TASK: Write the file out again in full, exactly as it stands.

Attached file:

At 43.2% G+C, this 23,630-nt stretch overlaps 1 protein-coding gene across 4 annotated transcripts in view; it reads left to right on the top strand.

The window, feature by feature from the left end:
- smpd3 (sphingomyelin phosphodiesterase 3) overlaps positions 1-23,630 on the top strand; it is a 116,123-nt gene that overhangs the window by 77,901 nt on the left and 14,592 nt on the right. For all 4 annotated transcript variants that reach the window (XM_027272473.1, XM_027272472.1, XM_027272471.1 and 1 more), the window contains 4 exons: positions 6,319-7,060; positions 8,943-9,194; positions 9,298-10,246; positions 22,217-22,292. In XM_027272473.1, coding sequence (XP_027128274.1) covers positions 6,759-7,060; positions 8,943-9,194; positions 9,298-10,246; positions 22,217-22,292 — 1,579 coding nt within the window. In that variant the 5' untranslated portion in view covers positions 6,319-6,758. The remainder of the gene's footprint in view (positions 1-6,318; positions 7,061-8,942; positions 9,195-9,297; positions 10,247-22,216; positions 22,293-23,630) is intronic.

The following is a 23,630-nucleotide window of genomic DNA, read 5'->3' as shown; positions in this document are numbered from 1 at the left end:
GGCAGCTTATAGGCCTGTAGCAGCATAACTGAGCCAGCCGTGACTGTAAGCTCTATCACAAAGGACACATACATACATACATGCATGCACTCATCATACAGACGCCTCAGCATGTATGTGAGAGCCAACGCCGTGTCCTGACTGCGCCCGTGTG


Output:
At 43.2% G+C, this 23,630-nt stretch overlaps 1 protein-coding gene across 4 annotated transcripts in view; it reads left to right on the top strand.

The window, feature by feature from the left end:
- smpd3 (sphingomyelin phosphodiesterase 3) overlaps positions 1-23,630 on the top strand; it is a 116,123-nt gene that overhangs the window by 77,901 nt on the left and 14,592 nt on the right. For all 4 annotated transcript variants that reach the window (XM_027272473.1, XM_027272472.1, XM_027272471.1 and 1 more), the window contains 4 exons: positions 6,319-7,060; positions 8,943-9,194; positions 9,298-10,246; positions 22,217-22,292. In XM_027272473.1, coding sequence (XP_027128274.1) covers positions 6,759-7,060; positions 8,943-9,194; positions 9,298-10,246; positions 22,217-22,292 — 1,579 coding nt within the window. In that variant the 5' untranslated portion in view covers positions 6,319-6,758. The remainder of the gene's footprint in view (positions 1-6,318; positions 7,061-8,942; positions 9,195-9,297; positions 10,247-22,216; positions 22,293-23,630) is intronic.

The following is a 23,630-nucleotide window of genomic DNA, read 5'->3' as shown; positions in this document are numbered from 1 at the left end:
GGCAGCTTATAGGCCTGTAGCAGCATAACTGAGCCAGCCGTGACTGTAAGCTCTATCACAAAGGACACATACATACATACATGCATGCACTCATCATACAGACGCCTCAGCATGTATGTGAGAGCCAACGCCGTGTCCTGACTGCGCCCGTGTG